22 responses

  1. The knots always remind me of eyes. Have been meaning to do a series on them.

    August 2, 2012 at 7:28 am

    • They do have the appearance of eyes, Emilio…imagine all of them watching us when we’re out there…. I think that would be an interesting series….

      August 3, 2012 at 8:20 am

  2. Nut Balls

    One couldn’t tell if this picture were shot in black and white, or color. Very cool 🙂

    August 2, 2012 at 8:43 am

    • It does look nice in color, too, Nathan…has a kind of aquamarine hue to the background when the light is just right…have been wanting to do the B&W shot for a while. I’m glad you like it…thank you. 🙂

      August 3, 2012 at 8:21 am

  3. Smashing image Scott. I really like this tree but there’s a lot of negative folklore attached to it in the UK apparently.

    August 2, 2012 at 8:50 am

    • Thank you, Chillbrook…does that negative folklore have anything to do with the knots looking like eyes, as Emilio mentioned above?

      August 3, 2012 at 8:23 am

      • I think it’s more that the leaves rustle in the wind, appearing to whisper and shake. The reason the trees shake is because they are cursed, it was wood from the aspen tree that was used to make Christ’s cross apparently. That’s what I read anyway.

        August 3, 2012 at 8:41 am

        • That’s an interesting story, Chillbrook…. Thank you. 🙂

          August 3, 2012 at 8:48 am

  4. I was there in June for the writer’s conference, but alas, did not see much of the area. Beautiful image.

    August 2, 2012 at 8:57 am

    • Thank you, CJ…need to get out there on the trails. 🙂

      August 3, 2012 at 8:23 am

  5. I’ve always loved the quakies. Thanks for this image. We don’t have any out here (though I recently saw a birch being sold at a nursery.)

    August 2, 2012 at 1:48 pm

    • You’re welcome, Miss Gunta…they’ve always reminded me of birch trees from my childhood…

      August 3, 2012 at 8:27 am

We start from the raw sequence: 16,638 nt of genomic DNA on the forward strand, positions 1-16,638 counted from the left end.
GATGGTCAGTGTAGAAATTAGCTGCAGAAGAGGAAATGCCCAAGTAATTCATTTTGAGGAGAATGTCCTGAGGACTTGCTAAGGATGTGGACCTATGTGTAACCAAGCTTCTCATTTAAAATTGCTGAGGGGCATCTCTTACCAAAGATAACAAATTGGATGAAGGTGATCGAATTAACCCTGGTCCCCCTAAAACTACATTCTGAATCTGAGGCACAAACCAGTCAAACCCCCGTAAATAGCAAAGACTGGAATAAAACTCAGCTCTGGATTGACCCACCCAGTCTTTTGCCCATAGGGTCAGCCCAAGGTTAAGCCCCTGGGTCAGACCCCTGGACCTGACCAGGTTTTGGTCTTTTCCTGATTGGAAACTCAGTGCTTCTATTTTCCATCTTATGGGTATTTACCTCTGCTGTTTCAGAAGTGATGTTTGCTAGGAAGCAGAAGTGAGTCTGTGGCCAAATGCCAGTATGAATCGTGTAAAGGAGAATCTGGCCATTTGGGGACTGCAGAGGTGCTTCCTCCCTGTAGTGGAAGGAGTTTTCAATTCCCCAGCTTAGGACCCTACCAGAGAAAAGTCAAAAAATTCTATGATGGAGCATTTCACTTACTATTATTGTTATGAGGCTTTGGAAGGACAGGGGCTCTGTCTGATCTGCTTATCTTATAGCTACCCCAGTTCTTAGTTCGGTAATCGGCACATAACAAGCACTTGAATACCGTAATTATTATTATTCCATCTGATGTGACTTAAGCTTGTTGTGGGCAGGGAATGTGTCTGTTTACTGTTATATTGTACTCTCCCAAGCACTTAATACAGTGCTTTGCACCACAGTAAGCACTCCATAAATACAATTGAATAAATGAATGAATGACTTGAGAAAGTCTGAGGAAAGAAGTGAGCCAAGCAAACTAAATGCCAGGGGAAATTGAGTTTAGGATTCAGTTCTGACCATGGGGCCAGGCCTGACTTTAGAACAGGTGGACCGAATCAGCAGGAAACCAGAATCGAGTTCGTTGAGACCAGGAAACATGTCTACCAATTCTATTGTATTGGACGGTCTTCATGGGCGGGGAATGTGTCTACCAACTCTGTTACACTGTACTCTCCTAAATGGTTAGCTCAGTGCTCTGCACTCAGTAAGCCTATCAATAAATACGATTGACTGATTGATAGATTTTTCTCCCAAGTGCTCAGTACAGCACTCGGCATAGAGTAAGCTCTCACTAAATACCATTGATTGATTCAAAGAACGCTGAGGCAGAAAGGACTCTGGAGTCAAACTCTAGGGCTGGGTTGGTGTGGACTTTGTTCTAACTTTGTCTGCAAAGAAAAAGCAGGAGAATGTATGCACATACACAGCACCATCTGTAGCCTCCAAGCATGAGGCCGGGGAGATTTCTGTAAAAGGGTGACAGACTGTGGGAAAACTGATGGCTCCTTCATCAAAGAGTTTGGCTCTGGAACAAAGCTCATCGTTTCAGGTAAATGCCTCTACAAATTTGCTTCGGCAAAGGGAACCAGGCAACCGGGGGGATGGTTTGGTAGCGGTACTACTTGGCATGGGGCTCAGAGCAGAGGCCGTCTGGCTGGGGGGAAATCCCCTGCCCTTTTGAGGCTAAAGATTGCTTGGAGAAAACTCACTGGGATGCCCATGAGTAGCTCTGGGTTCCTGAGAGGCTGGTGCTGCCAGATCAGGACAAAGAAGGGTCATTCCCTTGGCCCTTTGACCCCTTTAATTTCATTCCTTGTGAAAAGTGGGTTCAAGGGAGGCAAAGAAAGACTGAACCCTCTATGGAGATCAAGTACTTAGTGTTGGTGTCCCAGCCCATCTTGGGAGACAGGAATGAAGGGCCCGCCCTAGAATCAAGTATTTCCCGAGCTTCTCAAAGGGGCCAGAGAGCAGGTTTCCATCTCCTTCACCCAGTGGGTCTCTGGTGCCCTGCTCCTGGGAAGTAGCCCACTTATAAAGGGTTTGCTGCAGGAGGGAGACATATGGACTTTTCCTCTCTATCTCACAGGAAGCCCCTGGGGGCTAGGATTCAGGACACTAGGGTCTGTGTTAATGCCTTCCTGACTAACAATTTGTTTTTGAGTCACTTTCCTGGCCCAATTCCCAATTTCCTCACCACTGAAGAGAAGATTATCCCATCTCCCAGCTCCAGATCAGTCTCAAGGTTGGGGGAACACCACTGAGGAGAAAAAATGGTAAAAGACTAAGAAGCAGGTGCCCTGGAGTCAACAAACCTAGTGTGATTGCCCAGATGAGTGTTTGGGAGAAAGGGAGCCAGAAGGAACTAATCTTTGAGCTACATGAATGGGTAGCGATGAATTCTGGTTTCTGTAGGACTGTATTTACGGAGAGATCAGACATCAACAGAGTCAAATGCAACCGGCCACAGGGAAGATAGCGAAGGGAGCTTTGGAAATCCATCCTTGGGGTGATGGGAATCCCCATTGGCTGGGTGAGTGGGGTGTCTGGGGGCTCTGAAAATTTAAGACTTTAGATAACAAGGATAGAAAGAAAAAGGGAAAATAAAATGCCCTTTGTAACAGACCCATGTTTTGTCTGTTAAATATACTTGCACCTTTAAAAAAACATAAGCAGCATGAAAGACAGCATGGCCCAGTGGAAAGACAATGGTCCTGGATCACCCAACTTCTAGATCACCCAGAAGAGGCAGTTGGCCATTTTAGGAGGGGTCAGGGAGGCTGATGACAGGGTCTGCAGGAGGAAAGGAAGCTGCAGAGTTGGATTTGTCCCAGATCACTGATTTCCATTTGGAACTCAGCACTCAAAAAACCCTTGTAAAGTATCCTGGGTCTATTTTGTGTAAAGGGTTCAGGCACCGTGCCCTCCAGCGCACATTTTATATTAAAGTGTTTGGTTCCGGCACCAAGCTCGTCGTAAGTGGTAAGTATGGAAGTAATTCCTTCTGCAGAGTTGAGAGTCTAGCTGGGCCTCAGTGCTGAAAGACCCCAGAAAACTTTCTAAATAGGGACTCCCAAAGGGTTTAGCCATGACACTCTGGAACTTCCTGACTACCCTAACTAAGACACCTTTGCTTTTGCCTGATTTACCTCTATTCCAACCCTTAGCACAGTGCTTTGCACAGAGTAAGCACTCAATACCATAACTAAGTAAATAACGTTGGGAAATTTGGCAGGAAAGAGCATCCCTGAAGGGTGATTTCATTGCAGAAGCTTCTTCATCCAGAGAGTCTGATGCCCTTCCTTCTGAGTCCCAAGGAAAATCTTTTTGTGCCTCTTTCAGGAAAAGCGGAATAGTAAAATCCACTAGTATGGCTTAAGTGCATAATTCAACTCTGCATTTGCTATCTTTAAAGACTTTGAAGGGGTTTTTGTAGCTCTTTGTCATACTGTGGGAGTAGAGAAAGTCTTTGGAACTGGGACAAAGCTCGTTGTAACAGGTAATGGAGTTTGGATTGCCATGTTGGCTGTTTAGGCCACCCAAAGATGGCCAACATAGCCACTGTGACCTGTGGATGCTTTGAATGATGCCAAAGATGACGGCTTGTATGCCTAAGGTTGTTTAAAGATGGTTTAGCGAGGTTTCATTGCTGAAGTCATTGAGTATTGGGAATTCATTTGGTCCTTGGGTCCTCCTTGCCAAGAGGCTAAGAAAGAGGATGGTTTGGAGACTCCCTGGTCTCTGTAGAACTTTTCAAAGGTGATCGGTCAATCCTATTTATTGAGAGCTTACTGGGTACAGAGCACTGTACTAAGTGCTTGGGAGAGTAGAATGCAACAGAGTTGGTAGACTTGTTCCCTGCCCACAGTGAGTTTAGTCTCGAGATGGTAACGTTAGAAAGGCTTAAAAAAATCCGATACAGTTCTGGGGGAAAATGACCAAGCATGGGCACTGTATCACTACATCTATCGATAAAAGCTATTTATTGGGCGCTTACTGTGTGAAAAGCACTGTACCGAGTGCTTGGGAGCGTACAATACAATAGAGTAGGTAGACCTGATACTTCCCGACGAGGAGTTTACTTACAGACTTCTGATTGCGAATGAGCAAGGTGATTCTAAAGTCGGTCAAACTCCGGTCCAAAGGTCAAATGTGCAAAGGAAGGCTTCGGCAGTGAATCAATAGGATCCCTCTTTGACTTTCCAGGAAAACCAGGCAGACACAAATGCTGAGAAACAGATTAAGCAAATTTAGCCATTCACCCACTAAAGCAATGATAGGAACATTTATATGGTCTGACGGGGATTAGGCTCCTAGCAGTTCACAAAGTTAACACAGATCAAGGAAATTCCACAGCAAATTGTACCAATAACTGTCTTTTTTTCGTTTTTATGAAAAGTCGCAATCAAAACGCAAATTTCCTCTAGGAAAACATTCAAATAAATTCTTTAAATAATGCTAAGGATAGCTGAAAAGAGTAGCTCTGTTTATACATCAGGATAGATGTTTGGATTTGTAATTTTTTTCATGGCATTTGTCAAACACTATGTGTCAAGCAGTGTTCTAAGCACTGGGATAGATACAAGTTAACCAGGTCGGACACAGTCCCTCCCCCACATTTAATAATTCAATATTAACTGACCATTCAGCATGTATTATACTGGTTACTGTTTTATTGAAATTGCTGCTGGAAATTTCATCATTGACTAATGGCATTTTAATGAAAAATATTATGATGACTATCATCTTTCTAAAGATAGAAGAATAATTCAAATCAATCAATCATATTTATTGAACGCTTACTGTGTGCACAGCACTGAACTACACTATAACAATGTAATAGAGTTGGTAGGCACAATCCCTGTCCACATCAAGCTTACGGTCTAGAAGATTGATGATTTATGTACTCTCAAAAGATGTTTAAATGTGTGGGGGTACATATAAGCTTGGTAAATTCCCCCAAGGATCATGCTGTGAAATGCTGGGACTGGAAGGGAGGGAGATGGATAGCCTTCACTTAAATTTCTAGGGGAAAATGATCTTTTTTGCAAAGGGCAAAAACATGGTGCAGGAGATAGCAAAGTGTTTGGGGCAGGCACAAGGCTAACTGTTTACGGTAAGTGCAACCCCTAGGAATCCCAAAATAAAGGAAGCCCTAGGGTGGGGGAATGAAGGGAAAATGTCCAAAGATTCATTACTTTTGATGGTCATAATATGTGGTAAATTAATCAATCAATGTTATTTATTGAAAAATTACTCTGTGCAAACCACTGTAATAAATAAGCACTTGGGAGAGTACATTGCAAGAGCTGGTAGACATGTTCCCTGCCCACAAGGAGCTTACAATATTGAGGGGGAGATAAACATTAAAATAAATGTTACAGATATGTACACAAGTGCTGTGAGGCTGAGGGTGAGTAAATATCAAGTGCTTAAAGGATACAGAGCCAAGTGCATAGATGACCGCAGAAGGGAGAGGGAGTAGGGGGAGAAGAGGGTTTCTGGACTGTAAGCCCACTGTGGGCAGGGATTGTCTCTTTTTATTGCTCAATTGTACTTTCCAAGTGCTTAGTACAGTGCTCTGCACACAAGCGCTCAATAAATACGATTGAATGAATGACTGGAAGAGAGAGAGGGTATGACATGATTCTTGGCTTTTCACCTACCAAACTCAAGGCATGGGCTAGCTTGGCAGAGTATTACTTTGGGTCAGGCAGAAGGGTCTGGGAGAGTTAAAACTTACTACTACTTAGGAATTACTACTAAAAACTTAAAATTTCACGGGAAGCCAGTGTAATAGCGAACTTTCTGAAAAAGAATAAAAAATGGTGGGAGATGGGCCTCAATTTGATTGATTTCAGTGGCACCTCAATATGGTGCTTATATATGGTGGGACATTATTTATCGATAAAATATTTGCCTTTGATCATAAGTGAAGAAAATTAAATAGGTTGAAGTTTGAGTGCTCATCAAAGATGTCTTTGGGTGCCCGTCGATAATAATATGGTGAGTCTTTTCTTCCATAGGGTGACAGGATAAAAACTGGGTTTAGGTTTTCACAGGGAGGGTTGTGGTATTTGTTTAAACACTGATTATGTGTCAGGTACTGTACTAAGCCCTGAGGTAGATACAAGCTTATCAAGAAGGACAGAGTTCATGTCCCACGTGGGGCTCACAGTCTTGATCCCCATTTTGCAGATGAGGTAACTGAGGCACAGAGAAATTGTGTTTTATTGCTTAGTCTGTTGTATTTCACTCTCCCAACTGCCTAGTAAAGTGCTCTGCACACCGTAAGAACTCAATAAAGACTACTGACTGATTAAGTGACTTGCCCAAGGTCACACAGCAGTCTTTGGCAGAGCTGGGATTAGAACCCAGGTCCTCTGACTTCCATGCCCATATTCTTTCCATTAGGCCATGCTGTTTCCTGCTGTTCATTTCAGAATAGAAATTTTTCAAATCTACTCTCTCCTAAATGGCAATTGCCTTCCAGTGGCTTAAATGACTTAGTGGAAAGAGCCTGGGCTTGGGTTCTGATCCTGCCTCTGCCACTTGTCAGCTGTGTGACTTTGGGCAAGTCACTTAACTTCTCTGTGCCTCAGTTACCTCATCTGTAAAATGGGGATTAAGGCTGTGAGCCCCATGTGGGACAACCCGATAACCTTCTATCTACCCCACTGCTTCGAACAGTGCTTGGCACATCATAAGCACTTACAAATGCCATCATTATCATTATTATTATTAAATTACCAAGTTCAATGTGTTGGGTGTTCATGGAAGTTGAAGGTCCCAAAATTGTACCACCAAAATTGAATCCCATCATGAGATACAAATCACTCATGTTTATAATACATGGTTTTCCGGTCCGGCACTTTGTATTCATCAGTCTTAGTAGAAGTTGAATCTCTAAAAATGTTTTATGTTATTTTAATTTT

6. a poplar tree with rounded, long-stalked, and typically coarsely-toothed leaves that tremble in even a slight breeze. • Genus Populus, family Salicaceae: several species, in particular the North American quaking aspen ( P. tremuloides) and bigtooth aspen ( P. grandidentata) and the European P. tremula.

    Well, now I know what an aspen is, its a poplar. Here the silver birch has a similar light trunk. You live and learn. It seems to grow very straight and tall, and how attractive they look in your picture. Thanks Scott, its an education visiting here………. as well as some great photography.

    August 2, 2012 at 4:12 pm

    • That is what they are, John…and I’ve thought they looked like birch trees, as well…remind me of rows of them along country roads in Germany when I was a child…they are incredibly beautiful in the fall, as well…bright yellow and orange. They are usually very tall and straight in their growth patterns, but they can become quite twisted and malformed after they’ve been squashed in an avalanche…but they are resilient, as well…as you can see in this earlier post of mine… …wonderful and amazing, me thinks. Thank you…. 🙂

      August 3, 2012 at 8:33 am

  7. Victoria

    Nice shot Scott.
    (what lens and aperture do you use to get so many tree trunks in focus?).

    August 2, 2012 at 5:52 pm

    • Thank you, Victoria…and I’m still using a point-and-shoot for making all of my photos…I think I remember the RAW thumbnail data saying that this was f4.4 with 9.8mm aperture…if I answered that correctly. 🙂

      August 3, 2012 at 8:37 am

  8. Reminds me of a grove of birch trees near here that I drive by regularly. I always like seeing trees groves-they lift the spirit.

    August 2, 2012 at 6:11 pm

    • Very similar, Allen…and I love being in those groves, as well…peaceful. 🙂

      August 3, 2012 at 8:38 am

  9. thoughtsfromanamericanwoman

    Beautiful picture – Patty

    August 3, 2012 at 10:51 am

    • Thank you, Patty. 🙂

      August 3, 2012 at 11:41 am

  10. I recently posted a photo of aspens that I took back in 2009 while visiting friends in Utah. Until I left Utah, I never knew how beautiful Aspens are. I do miss them. I miss their shimmering leaves during the spring and summer and beautiful golden leaves in the fall. The Midwest has nothing comparable. Nothing. Thanks for the beautiful reminder of my heritage.

    August 4, 2012 at 11:44 am

    • It’s interesting how that happens…we don’t know how much we enjoy something, really value it…something that we might see everyday, until we leave it behind. I’m glad you enjoyed the photo, Dezra…and you’re most welcome for the beautiful reminder of your heritage…. 🙂

      August 4, 2012 at 6:48 pm

Thank you for would be great to hear from you....

Fill in your details below or click an icon to log in: Logo

You are commenting using your account. Log Out /  Change )

Google photo

You are commenting using your Google account. Log Out /  Change )

Twitter picture

You are commenting using your Twitter account. Log Out /  Change )

Facebook photo

You are commenting using your Facebook account. Log Out /  Change )

Connecting to %s

This site uses Akismet to reduce spam. Learn how your comment data is processed.